Che – Part One

Benicio Del Toro dominates hard-going actioner

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DIRECTED BY Steven Soderbergh
STARRING Benicio Del Toro, Demian Bichir, Rodrigo Santoro, Ramon Fernandez


No one said revolution comes easy, and Steven Soderbergh’s account of the Communist uprising in Cuba in 1956 is not for the faint-hearted. Save for a brief episode in New York, when Guevara addresses the United Nations, the film is entirely in Spanish, and essentially on a combat footing. Soderbergh gives us a map of Cuba early on and you would be well advised to pay attention, because from then on we’re on the ground with the Companeros, in the thick of it, fighting our way foot by foot.

Che – and incidentally, Benicio Del Toro is superb – is in every scene, a naturally authoritative figure, a perfect field commander with an uncanny grasp of the lie of the land. Yet we learn precious little else about the man, or even what he’s fighting for. Soderbergh is obsessed with the “how”, not the “why”, and by the end – after long, pitched street battle for the town of Santa Clara – you’ll feel like you’ve earned your stripes.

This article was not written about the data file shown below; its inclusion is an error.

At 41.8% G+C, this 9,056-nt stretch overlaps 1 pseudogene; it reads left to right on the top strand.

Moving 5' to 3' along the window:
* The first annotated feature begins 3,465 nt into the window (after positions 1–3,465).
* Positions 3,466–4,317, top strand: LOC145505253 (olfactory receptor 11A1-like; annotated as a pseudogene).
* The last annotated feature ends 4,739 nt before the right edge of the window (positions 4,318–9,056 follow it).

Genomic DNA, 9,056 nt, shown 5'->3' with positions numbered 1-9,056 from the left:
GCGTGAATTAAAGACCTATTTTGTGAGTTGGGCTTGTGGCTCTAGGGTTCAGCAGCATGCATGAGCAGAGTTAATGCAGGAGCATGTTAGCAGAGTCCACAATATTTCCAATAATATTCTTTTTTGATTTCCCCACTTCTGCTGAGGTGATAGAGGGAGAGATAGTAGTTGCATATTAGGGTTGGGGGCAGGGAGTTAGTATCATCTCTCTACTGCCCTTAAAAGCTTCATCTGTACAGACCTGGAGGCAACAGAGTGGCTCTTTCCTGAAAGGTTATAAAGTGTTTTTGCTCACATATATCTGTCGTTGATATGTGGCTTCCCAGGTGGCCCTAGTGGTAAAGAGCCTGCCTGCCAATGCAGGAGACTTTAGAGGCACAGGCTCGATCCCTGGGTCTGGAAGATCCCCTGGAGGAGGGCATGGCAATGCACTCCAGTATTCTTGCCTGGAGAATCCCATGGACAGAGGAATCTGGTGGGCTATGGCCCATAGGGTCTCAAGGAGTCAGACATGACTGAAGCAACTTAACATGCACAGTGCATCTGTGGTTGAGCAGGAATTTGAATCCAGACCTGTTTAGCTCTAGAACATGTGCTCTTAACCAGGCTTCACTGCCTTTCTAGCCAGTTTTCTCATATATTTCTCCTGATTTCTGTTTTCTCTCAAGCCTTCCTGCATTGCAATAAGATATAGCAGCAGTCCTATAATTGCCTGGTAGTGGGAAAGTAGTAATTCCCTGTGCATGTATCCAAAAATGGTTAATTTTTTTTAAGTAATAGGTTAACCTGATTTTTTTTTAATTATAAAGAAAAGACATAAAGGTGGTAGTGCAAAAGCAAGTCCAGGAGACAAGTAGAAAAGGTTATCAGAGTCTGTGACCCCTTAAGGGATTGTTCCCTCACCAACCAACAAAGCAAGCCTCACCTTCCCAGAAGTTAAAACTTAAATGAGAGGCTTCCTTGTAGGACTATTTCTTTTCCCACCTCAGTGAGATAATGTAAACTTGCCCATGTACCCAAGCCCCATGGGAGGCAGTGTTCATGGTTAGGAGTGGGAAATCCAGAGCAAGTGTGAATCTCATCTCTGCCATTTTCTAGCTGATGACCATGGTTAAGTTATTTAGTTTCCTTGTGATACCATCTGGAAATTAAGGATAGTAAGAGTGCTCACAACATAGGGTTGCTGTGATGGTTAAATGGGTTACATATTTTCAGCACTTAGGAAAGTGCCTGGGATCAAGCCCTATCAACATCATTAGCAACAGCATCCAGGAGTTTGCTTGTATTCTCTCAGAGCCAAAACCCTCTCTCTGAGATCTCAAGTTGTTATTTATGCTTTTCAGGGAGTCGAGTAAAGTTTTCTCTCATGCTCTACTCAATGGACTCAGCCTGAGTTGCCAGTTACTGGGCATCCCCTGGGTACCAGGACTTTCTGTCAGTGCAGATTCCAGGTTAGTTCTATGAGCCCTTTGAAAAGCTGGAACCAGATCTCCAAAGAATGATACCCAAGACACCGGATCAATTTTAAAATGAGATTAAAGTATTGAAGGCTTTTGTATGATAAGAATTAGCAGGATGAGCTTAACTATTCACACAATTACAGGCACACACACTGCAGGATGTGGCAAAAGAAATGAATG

Land And Freedom might be a useful starting point, except that Soderbergh makes Loach look like a Hollywood liberal. Part Two – scheduled for February – takes us to Bolivia and replays these same tactics to grim in-effect. There’s no real excuse for splitting them, except you might need a month’s R&R to recover.



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